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Facing Off with a Buck

It was a typical late summer morning as I was walked to our compost bin at the back of the house. Still in my housecoat and lost in thought, I didn't look up until I was about half way there. And that's when I saw him. He was about a 10 point white tailed deer and he was standing right in the middle of the lawn. We were about 50ft apart.

I stopped and stood very still. In my mind, I could see every plant that I had planted that the deer had eaten. I could see every tree stripped of its tender bark and every annihilated euonymus. I wasn’t scared, I was mad.

We stared at each other for what seemed like minutes but was probably only seconds. I wasn't going to move. That bugger was on my land and I was done thinking they were cute and essential. He must have picked up on my antagonism because he started to snort and paw at the ground with his hoof.

I had no idea this was a sign of aggression. I was simply holding my ground. Me in my housecoat with a stinky compost bin in my hands and he with his large, hardened antlers but I wasn't giving in.

Moments passed and then he looked down and slowly walked away. I watched until he was way past our property line and then finished my task with a calm heart and mind.

Later I would learn that both my husband and the neighbours had watched this confrontation from our respective houses with total fear. They had understood that the deer could have attacked at any point. To this day, I never felt I was in danger. The deer and I were simply having a discussion about what I would tolerate. Since then they have backed off from treating our garden as a drive through buffet but they still like to prove they can visit whenever they like.

The deer are one of many of the challenges we have faced as we have tried to rejuvenate our one acre of land.

Another challenge was the clay. Our land is essentially divided in two, a front part close to the road and the Back 40, as we call it. The two areas are separated by a low area that floods in the spring and stays pretty boggy throughout the summer. It is wet enough that we had to build a small bridge across it.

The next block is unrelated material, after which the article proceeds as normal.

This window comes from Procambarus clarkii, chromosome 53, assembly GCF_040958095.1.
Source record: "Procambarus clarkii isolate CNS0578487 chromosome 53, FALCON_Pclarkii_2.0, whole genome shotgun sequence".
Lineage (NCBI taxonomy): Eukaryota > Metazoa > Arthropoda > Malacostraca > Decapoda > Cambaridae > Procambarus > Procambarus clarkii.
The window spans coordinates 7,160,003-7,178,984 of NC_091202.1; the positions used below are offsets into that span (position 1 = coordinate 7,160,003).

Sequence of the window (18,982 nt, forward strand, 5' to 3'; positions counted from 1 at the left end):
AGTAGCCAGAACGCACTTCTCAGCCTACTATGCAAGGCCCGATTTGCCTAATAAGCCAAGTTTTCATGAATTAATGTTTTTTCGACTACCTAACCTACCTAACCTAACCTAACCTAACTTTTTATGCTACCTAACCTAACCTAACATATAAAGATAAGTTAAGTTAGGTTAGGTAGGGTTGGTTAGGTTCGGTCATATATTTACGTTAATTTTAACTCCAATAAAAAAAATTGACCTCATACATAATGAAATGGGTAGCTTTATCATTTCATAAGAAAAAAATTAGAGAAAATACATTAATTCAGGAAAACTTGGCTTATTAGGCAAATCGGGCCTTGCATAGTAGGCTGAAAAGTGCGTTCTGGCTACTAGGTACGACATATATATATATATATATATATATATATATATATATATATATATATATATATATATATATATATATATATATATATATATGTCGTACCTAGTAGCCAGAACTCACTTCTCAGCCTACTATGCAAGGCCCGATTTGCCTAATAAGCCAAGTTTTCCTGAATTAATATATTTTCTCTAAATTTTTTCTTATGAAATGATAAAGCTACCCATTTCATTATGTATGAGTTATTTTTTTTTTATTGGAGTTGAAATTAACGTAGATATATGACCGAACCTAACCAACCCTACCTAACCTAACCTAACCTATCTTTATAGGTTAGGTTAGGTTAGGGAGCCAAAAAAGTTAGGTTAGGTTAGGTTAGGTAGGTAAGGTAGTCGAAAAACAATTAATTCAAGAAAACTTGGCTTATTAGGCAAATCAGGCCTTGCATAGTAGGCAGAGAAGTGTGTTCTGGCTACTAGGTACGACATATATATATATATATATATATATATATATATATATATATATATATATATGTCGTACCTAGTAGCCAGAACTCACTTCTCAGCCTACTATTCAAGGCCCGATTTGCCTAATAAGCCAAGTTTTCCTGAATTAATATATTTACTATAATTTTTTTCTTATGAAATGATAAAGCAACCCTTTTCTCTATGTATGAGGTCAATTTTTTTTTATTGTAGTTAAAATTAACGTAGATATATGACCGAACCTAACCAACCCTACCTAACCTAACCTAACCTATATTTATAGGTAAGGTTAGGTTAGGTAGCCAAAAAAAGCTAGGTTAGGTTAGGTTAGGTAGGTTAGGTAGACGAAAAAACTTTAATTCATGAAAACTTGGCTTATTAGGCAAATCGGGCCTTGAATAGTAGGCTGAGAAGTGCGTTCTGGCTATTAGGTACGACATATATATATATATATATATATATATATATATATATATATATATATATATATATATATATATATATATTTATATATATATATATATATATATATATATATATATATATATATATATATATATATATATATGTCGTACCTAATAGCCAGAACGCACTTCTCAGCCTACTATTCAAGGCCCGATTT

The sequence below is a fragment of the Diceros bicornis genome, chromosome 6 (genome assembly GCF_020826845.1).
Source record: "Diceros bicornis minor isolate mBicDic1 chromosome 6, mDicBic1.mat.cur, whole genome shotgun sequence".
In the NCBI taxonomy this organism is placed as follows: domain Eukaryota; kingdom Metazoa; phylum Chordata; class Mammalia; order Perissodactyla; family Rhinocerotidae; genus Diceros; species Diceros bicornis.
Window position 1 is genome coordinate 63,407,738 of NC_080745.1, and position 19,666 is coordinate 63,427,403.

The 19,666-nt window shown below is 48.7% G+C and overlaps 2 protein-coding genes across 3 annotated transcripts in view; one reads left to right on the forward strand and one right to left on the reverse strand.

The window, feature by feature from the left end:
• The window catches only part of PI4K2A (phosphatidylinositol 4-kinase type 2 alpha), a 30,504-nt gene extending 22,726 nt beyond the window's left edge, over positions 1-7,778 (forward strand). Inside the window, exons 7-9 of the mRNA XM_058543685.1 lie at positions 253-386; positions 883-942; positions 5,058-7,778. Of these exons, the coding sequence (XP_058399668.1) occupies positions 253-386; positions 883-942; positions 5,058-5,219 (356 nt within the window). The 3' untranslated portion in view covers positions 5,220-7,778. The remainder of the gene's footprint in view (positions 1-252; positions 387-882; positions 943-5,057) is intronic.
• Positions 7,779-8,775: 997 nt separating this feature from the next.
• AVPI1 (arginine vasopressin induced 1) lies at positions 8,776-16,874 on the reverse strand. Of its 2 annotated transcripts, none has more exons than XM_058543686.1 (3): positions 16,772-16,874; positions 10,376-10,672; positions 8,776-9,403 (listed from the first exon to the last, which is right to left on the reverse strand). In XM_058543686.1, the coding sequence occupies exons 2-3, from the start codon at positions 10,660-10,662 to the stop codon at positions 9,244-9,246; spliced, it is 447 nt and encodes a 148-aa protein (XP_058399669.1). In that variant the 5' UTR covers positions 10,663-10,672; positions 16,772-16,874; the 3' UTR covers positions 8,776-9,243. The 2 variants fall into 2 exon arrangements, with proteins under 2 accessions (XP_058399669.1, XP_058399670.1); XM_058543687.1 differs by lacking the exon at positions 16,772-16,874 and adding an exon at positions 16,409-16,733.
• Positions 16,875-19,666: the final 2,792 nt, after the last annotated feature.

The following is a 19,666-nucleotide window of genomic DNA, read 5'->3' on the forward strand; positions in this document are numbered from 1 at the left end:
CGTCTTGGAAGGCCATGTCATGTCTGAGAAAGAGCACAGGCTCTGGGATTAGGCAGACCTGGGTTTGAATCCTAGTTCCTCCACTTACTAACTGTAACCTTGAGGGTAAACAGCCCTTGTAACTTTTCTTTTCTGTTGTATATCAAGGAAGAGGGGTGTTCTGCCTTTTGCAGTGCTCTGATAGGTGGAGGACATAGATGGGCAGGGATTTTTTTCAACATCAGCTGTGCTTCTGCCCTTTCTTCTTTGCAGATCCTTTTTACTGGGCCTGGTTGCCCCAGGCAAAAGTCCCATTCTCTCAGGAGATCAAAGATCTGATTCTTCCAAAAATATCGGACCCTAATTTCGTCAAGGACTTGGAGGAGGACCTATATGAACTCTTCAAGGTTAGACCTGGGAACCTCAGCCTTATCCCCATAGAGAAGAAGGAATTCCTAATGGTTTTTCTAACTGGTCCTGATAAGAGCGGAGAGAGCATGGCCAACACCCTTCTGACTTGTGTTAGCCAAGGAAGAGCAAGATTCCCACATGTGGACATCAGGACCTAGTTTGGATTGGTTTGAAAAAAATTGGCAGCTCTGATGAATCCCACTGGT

The front part was originally intended as a lawn for the original owner's horse, Pepper. He had simply dumped clay and rock and added a little topsoil. I am always amazed that ANYTHING grows in the front. When I started planting in this area, I quickly discovered that a shovel wouldn't work. No, I needed a 5ft tall, heavy ice pick. With a great up and down motion, I thrust the pick into the ground, move it around in a circle and do it all over again. I then kneel and pick out the rocks and chunks of clay by hand. We have had to add a lot of new soil, compost and fertilizer to keep things growing.

The Back 40 gets super soggy in the Spring but on the whole is pretty good soil. Once you get past the 6 inches of sod, you usually find a kind of pelleted clay. Heavier than loam but loose enough to spread easily around a plant. However, we still dig much bigger holes and add triple mix or top soil with fertilizer to amend the soil when we plant anything. Or, we just build raised beds.


When we first got the land there were only trees on the edges. It was just one big flat canvas looking to be painted. I had so many crazy design ideas when we first started to work the land but they have all been squashed. We didn't know much about planting and growing but as each season came and went, we quickly realized that without a massive landscaping budget and large machinery, none of my ideas would come to pass.

I was also learning more about the area. Our land is on the north shores of Lake Erie so it falls into the upper parts of what is called the Carolinian Forest. This area covers most of the eastern United States as far west as Tennessee.